Thursday, July 5, 2012

PASSAU, GERMANY: "I'd be naive to expect rationality" - Putzke

Circumcision Ruling
Bavarian Broadcast Network (Bayerischer Rundfunk)
June 29, 2012

"Protection from violence is more important than religious rites"

Because of an article four years ago, he finds himself now seriously threatened: Professor Holm Putzke of the University of Passau speaks out against the circumcision of boys. The recent judgment of the District Court in Cologne rests on his findings. "It's really a question of postponing a religious act," he explains in an interview with How do you view the judgment of the District Court in Cologne?
Holm Putzke: The judgment of the District Court in Cologne is correct. The court came to its conclusion, after an intensive analysis of the jurisprudential debate, that religious freedom ends where physical safety of children is irreparably impacted, in this case due to unnecessary and risky surgical procedures. It should be self-evident that we simply don't allow this in a society that emphasizes the protection of children from forceful or violent acts.

The verdict
The District Court in Cologne determined that the circumcision of a minor boy for religious reasons in June 2012 was an injury. The judges argued that religious circumcision is a permanent and irreversible intrusion on the child. Jewish and Muslim groups criticized the decision as impermissible encroachment on the freedom of religion. What significance does it have?
Holm Putzke: It's a brave decision, because the wave of indignation was predictable and the climate of discussion almost always suffers when it comes to any criticism of religion. Despite the this ruling being non-binding on other courts or prosecutors, the ruling could send a signal and - more importantly - finally lead to a long-overdue public discussion. Isn't this a very western, and therefore one-sided, view of things?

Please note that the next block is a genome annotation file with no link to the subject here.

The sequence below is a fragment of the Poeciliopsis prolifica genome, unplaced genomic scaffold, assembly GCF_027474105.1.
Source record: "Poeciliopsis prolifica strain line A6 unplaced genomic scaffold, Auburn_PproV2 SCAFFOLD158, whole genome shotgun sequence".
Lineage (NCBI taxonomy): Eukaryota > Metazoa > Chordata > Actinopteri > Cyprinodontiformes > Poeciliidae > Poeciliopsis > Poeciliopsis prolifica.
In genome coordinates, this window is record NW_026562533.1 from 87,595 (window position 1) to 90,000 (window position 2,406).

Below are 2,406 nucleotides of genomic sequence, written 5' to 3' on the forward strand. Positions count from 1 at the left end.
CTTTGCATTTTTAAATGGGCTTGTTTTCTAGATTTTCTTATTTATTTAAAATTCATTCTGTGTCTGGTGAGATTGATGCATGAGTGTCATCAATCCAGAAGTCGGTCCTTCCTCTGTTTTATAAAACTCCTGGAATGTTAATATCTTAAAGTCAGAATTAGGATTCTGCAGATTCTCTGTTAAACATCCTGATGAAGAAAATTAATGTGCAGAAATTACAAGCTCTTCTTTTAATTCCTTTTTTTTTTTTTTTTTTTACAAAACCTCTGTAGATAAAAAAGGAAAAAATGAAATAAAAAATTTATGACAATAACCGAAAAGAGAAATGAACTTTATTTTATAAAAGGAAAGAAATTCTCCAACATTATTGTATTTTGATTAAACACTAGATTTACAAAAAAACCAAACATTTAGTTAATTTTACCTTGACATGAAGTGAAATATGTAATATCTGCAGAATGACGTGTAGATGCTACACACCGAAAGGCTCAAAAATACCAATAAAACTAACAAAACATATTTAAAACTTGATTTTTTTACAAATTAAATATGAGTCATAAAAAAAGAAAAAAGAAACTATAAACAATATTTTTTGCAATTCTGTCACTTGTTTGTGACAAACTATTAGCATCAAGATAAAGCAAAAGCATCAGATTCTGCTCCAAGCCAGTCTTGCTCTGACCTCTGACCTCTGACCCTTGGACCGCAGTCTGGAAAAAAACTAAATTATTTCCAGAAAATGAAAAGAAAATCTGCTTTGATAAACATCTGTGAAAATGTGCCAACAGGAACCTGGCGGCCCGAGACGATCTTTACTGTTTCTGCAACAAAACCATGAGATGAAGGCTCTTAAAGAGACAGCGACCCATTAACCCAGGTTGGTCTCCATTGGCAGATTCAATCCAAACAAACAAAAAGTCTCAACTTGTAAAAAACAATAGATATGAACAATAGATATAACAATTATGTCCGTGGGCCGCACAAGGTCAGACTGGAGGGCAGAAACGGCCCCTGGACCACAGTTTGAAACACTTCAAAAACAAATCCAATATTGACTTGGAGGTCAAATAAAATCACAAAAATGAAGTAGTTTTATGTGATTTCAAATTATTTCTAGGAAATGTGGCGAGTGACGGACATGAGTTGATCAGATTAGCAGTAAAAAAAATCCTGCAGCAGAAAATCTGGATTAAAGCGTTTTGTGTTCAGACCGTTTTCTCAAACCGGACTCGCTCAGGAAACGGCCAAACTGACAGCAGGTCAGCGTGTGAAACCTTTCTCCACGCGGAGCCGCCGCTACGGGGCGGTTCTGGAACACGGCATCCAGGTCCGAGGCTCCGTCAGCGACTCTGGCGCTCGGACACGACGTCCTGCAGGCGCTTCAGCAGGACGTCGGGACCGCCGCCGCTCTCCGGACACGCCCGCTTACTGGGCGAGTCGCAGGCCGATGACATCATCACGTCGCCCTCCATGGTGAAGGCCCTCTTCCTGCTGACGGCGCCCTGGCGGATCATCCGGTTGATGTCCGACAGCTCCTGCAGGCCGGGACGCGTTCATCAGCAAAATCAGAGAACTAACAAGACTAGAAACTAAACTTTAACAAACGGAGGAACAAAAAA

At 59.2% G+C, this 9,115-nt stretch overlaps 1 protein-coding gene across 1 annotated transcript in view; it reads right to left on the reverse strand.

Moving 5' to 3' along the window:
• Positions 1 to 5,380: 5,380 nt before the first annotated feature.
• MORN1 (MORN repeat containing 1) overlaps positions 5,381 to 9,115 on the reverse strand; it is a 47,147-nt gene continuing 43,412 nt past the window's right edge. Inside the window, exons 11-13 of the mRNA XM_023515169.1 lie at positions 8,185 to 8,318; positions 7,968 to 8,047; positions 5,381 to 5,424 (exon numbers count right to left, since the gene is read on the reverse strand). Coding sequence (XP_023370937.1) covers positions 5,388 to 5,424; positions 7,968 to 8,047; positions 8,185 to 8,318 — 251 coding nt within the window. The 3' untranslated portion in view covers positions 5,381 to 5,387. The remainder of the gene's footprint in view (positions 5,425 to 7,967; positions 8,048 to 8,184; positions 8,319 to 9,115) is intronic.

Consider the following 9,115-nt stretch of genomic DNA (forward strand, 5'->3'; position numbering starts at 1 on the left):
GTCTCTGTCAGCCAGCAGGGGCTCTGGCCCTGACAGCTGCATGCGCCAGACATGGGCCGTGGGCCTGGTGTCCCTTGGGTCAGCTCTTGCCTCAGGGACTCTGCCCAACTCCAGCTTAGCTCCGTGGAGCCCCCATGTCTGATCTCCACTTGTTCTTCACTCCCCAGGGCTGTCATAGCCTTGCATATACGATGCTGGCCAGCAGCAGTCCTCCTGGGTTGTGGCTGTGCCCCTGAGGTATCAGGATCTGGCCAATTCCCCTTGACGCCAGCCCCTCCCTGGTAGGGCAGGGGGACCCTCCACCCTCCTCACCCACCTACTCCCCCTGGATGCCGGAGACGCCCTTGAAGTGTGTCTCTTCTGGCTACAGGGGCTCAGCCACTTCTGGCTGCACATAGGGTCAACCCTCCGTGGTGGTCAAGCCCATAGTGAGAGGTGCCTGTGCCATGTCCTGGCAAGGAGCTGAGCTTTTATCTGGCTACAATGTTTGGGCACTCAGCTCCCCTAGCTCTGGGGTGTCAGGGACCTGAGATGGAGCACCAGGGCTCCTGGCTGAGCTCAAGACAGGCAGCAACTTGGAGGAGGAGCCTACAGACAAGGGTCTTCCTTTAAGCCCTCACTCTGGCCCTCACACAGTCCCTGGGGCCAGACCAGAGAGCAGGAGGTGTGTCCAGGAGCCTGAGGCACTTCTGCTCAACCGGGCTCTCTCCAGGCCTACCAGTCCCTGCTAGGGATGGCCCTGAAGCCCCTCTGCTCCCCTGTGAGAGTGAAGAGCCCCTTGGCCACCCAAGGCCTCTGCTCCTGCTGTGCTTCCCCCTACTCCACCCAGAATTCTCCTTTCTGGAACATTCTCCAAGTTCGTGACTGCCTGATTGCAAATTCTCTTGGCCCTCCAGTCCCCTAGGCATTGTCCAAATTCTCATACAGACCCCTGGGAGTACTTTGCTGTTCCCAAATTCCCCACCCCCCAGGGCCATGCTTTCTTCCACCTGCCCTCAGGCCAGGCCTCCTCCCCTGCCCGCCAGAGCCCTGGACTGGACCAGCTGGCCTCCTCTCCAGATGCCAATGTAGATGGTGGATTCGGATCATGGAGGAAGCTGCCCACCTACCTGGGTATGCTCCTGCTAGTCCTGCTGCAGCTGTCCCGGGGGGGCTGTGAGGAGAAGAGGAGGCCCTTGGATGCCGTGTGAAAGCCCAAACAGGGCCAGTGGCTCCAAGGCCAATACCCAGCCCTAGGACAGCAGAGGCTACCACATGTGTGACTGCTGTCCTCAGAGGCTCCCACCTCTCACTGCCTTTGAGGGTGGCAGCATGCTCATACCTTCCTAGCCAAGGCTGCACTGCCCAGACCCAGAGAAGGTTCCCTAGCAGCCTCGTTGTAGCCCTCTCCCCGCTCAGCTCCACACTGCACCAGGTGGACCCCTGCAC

Holm Putzke: It's not actually a one-sided view of things, because the court doesn't simply make an assertion. Rather, it reaches a judgment after a careful weighing of the constitutionally protected rights to self-determination and bodily integrity against the parents' right to free exercise of religion. You also can't really say this is a " typically western" view, since in other parts of the world enlightened people are thinking the same way. What does the ruling now mean for doctors? Should they decline to do circumcisions for religious reasons?
Holm Putzke: The risk of doctors being held criminally liable in case of complications, or losing their insurance coverage, is now elevated. However, as a doctor I wouldn't simply decline to do these circumcisions because they're religiously-motivated, but rather because performing medically unnecessary surgery on children who can not defend themselves is ethically incompatible with the medical profession. What message do the court judgment and your legal commentaries send to the religious communities?

Holm Putzke: The point of my early 2008 article, dealing with legal culpability in the religious circumcision of boys, was not to criminalize doctors and parents, or really even religious groups. Rather, I was hoping that a broad public debate might get underway about how much religiously motivated violence against children is tolerable. Neither the judgment nor the overall viewpoint it favors prevents anyone from exercising their religion. It's not about discrimination against religious groups or the total prevention of religious practice; it's really just about postponing a religious act. Is this whole thing a typical German debate? How do you think this topic will be handled in Europe and globally?

Holm Putzke: In other countries, especially in the U.S., there has been a strong movement for decades that criticizes medically unnecessary circumcision on non-consenting children as unethical. Even Israel has seen intense debate over whether religious circumcision of children is ethically justifiable. I have received numerous letters from Israel, where parents have told me that despite their ongoing religious affiliation to Judaism they've abstained from infant circumcision, and prefer to wait until their child is able to make his own independent decision about it. So it seems that if it's supposed to always be the case, as the Central Council of Jews here in Germany claims, that infant religious circumcision remains essential and indisputable in Judaism... then they're really only telling half the story. There's a good chance you're going to be reviled and threatened over this ruling. How do you plan to handle it? [Threats to Prof. Putzke have included drowning and forcible circumcision.]
Holm Putzke: It would be naive to think that my critiques, and the skeptical views of what is by now the majority in the medical and law professions, will only be discussed in a rational, calm and composed manner. Any criticism of religion has always triggered emotional reactions. Insults and threats don't bother me really, if for no other reason than some people are simply hiding behind them when they can't express their displeasure any differently. Good arguments, however, are much more likely to impress me.


Earlier story

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